After King T'Challa (Chadwick Boseman) passes away from an unknown illness, his sister Shuri (Letitia Wright) and his mother Queen Ramonda (Angela Bassett) must take up the defence of Wakanda, as nations around the world begin to make incursions with the goal of securing vibranium deposits. Meanwhile, the underwater nation of Talokan is targeted for its vibranium deposits, and its leader Kukulkan / Namor (Tenoch Huerta) arises from the deep to make his presence known...
There's no denying that 'Black Panther: Wakanda Forever' is more made up of the absence of Chadwick Boseman than anything else. The opening scene sees Letitia Wright's scientist extraordinaire bravely racing to find a cure for the unnamed illness that plagues her brother before the inevitable strikes. You can see the panic in her eyes, the frantic guesswork, before Angela Bassett's character arrives in stoic fashion and announces his passing. The logos roll in silence, and a traditional African funeral takes place where the Black Panther is laid to rest. He's on a mural during the funeral, he's talked about in almost every scene, and his absence looms over each decision the Wakandan characters make to protect their country from interlopers.
Nobody expected a sequel to 'Black Panther' when Chadwick Boseman passed, yet the task before director Ryan Coogler, co-writer Joe Robert Cole, and the rest of the cast is to make it without him. Ultimately, 'Wakanda Forever' has to mourn his loss, on screen for all to see, and then come up with a way to continue the character in some shape or form. It's a tough ask, and 'Wakanda Forever' doesn't always get it right.
Indeed, the biggest problem with 'Wakanda Forever' is that it's trying to do too much and not all of it necessarily needs doing. For example, introducing Namor the Sub-Mariner - a character with a rich history in the comics - as the antagonist, yet consistently hobbling him with poor writing in the same way that Michael B. Jordan's character, Killmonger, was and filling the same role with the well-earned but misguided anger. Letitia Wright, very much a supporting role in the first movie who continued on that path in the likes of 'Avengers: Endgame', is forced into the middle of the story. Mercifully, she's given cover with the help of Danai Gurira and Lupita Nyong'o returning as Okoye and Nakia respectively. Angela Bassett takes up the prestige left by Boseman as Ramonda, lending the emotional weight and substance where it's needed.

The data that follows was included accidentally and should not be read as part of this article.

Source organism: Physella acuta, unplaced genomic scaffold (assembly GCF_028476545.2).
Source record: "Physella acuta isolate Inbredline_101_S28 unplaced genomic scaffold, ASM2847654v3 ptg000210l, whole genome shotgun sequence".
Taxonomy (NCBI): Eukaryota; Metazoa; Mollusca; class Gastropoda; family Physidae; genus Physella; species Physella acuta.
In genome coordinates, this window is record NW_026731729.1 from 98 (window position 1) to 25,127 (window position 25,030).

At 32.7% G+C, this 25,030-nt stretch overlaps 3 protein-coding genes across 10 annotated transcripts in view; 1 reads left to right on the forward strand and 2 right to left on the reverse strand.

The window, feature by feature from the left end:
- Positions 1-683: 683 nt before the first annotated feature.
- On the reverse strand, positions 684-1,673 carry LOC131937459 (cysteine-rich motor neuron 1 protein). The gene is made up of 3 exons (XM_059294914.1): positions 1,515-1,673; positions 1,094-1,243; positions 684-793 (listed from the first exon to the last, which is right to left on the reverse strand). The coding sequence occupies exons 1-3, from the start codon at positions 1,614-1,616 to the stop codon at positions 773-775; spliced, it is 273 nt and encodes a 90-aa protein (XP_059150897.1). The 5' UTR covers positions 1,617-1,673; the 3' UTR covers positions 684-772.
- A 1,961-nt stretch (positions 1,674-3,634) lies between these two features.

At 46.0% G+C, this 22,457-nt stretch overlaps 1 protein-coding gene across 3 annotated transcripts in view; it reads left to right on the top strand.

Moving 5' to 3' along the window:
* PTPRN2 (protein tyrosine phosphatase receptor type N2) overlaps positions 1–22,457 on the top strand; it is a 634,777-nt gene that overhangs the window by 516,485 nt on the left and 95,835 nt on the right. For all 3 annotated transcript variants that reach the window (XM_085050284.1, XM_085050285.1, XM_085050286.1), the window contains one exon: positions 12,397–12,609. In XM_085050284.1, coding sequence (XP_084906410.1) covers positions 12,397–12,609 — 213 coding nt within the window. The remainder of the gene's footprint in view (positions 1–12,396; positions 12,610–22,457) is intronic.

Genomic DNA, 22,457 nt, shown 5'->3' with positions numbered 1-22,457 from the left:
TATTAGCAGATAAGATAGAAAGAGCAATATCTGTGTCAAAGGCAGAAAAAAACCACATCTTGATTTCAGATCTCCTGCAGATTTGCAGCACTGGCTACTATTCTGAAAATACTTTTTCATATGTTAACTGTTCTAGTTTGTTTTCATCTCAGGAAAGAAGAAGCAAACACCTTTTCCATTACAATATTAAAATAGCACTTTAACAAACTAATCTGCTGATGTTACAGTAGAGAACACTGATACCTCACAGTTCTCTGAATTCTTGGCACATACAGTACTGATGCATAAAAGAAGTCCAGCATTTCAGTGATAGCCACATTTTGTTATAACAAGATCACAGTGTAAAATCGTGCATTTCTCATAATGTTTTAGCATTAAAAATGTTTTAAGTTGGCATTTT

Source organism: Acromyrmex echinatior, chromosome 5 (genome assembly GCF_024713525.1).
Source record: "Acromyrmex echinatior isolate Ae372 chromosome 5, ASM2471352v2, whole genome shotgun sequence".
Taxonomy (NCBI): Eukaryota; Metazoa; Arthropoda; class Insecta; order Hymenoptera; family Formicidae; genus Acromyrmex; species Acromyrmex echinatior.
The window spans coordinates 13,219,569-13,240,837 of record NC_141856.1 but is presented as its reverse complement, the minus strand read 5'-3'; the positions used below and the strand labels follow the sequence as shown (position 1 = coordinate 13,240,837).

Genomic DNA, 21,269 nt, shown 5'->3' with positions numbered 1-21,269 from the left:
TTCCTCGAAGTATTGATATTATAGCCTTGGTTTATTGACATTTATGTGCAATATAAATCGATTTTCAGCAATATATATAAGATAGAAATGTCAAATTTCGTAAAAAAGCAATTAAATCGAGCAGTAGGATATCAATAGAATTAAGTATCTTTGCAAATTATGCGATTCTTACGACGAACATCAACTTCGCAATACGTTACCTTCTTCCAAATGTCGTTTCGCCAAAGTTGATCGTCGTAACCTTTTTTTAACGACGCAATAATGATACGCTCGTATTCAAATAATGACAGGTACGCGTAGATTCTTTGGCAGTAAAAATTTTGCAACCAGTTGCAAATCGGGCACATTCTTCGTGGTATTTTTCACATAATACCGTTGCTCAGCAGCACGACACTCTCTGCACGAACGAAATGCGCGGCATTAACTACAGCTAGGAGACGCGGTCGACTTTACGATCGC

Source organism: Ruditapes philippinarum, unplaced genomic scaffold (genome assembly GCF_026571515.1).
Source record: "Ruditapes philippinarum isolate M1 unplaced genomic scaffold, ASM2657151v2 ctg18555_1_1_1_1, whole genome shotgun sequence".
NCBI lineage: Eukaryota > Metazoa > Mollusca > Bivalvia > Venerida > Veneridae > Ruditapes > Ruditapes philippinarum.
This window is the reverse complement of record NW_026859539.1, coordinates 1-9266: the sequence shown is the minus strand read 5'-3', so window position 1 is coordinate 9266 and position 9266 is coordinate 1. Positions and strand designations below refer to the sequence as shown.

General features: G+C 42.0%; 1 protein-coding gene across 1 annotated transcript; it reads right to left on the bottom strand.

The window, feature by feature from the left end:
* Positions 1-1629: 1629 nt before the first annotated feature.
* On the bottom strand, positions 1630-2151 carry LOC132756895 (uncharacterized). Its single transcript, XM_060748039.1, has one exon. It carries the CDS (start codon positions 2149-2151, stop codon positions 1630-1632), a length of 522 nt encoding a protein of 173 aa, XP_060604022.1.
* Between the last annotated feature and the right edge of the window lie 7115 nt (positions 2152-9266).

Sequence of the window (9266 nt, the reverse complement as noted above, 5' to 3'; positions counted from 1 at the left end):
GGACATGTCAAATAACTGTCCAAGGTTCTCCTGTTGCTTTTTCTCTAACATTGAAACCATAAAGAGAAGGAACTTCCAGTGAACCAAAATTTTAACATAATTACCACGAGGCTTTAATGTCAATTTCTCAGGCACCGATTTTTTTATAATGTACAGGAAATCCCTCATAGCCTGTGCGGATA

All of the performances are deeply committed, and newcomer (to the Marvel Cinematic Universe, anyway) Tenoch Huerta dazzles as Namor. Much like Michael B. Jordan's Killmonger, you connect with his motivations easily, but again, there's that sense of the film walking up to the line but never passing it. Angela Bassett has all of the best scenes in the movie, and she is both fiery with rage and leaden with sorrow in equal measure. Danai Gurira equally has the same vibrance, yet Letitia Wright never quite hits the mark as well as others.
At 161 minutes, 'Wakanda Forever' spends its considerable runtime trying to layer up the story with meaningful moments, to allow grief be processed on screen, and to give appropriate weight to the character's passing. It also tries to shove in some anticolonialist tracts, never-before-seen places and characters, more CGI, setting up a replacement for Black Panther, and tee up the next phase of the Marvel Cinematic Universe. For a movie that's already working uphill, flinging all that on top isn't going to make the task of putting on a crowd-pleasing blockbuster any easier. It's not like 'Creed', or even 'Fruitvale Station', where it's taking that on willingly and with it as a central aspect. That's the problem with 'Wakanda Forever' - it's burdened with this, and not nearly as free-flowing or as slick as its original. Yes, it's trying to process loss and grief, but is a Marvel blockbuster really going to be able to grapple with it effectively? Whether it is or not is debatable, but the fact is that it is forced to try.